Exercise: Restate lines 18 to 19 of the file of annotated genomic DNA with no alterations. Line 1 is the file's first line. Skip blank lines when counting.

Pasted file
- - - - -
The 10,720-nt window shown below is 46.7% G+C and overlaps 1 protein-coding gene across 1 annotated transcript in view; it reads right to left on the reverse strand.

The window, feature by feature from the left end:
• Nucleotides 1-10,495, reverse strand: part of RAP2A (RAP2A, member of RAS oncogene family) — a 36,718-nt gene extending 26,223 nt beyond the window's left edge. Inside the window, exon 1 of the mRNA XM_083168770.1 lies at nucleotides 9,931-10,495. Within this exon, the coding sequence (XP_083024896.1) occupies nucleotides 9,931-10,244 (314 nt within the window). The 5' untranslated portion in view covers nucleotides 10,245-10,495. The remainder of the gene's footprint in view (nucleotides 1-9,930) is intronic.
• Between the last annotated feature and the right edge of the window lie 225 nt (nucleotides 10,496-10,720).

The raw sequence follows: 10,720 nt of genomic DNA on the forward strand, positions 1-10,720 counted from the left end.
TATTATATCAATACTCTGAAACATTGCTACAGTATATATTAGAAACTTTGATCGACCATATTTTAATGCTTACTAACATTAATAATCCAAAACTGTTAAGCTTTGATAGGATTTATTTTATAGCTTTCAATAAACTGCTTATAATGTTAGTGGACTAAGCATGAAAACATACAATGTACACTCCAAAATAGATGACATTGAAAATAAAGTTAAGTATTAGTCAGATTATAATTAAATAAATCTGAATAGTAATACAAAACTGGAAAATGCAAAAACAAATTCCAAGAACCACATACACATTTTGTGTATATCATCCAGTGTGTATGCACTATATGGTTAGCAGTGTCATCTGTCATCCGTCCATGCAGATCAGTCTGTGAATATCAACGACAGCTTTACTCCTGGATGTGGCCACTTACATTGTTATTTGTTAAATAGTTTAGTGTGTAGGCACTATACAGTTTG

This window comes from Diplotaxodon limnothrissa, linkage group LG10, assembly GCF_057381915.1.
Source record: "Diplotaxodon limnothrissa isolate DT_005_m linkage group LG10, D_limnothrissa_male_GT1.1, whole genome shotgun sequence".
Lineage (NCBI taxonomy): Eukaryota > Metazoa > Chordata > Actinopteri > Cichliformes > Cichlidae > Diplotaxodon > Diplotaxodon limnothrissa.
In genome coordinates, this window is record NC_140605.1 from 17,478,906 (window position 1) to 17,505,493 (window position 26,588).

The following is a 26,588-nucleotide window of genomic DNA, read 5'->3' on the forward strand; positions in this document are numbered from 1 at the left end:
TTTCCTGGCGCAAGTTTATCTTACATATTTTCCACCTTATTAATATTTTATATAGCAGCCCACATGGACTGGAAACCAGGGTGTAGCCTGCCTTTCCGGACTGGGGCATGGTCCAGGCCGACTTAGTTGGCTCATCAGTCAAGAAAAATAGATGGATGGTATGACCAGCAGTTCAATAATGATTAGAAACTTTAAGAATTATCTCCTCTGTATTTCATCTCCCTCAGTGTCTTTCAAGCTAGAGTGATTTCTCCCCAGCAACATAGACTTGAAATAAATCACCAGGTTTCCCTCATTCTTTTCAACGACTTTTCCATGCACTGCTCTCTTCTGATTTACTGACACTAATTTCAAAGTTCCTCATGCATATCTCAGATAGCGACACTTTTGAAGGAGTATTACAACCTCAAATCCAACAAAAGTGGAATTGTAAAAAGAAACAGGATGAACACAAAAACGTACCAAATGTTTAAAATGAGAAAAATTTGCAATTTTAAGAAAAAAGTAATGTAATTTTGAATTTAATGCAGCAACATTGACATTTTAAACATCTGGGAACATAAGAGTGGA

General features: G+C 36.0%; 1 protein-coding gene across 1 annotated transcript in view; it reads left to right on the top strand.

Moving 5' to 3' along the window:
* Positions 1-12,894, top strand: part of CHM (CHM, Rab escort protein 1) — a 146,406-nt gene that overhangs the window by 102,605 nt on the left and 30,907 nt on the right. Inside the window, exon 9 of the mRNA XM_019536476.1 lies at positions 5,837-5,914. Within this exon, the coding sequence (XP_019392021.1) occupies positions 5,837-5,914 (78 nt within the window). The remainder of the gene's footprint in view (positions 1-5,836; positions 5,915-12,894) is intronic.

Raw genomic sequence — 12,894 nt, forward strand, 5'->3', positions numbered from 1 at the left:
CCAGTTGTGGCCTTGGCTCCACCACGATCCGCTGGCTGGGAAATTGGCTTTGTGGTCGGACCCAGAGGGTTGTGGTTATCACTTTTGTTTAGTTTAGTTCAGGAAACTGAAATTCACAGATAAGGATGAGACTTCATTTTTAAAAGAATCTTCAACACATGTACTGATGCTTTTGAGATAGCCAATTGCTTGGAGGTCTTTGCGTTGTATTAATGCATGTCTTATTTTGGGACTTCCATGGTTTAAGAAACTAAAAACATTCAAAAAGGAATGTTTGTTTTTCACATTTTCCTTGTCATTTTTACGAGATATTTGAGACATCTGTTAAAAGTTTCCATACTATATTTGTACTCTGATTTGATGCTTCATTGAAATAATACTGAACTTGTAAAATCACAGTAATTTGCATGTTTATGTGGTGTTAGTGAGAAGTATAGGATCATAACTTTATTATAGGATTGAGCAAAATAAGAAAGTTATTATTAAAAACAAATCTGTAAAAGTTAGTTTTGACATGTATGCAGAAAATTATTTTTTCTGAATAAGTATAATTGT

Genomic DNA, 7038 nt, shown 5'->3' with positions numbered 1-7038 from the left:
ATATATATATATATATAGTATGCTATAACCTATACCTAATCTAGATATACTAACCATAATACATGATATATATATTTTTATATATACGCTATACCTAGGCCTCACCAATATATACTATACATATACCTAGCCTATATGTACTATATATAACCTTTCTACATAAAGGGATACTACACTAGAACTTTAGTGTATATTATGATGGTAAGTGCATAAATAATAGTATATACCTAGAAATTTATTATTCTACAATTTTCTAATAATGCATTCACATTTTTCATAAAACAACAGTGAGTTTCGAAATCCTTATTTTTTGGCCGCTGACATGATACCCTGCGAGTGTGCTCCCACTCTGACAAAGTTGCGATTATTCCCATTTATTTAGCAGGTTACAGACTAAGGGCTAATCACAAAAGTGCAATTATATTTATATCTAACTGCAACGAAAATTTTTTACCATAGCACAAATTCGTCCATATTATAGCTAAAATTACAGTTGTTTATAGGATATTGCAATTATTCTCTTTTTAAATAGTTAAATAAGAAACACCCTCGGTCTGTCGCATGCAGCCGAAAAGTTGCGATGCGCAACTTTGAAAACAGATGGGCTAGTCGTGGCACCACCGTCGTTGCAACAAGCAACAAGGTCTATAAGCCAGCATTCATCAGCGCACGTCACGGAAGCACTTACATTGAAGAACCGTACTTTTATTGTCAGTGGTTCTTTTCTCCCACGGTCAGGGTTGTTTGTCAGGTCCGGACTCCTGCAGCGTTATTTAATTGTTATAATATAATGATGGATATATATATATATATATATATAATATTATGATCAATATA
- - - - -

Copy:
Genomic DNA, 7038 nt, shown 5'->3' with positions numbered 1-7038 from the left:
ATATATATATATATATAGTATGCTATAACCTATACCTAATCTAGATATACTAACCATAATACATGATATATATATTTTTATATATACGCTATACCTAGGCCTCACCAATATATACTATACATATACCTAGCCTATATGTACTATATATAACCTTTCTACATAAAGGGATACTACACTAGAACTTTAGTGTATATTATGATGGTAAGTGCATAAATAATAGTATATACCTAGAAATTTATTATTCTACAATTTTCTAATAATGCATTCACATTTTTCATAAAACAACAGTGAGTTTCGAAATCCTTATTTTTTGGCCGCTGACATGATACCCTGCGAGTGTGCTCCCACTCTGACAAAGTTGCGATTATTCCCATTTATTTAGCAGGTTACAGACTAAGGGCTAATCACAAAAGTGCAATTATATTTATATCTAACTGCAACGAAAATTTTTTACCATAGCACAAATTCGTCCATATTATAGCTAAAATTACAGTTGTTTATAGGATATTGCAATTATTCTCTTTTTAAATAGTTAAATAAGAAACACCCTCGGTCTGTCGCATGCAGCCGAAAAGTTGCGATGCGCAACTTTGAAAACAGATGGGCTAGTCGTGGCACCACCGTCGTTGCAACAAGCAACAAGGTCTATAAGCCAGCATTCATCAGCGCACGTCACGGAAGCACTTACATTGAAGAACCGTACTTTTATTGTCAGTGGTTCTTTTCTCCCACGGTCAGGGTTGTTTGTCAGGTCCGGACTCCTGCAGCGTTATTTAATTGTTATAATATAATGATGGATATATATATATATATATATATAATATTATGATCAATATA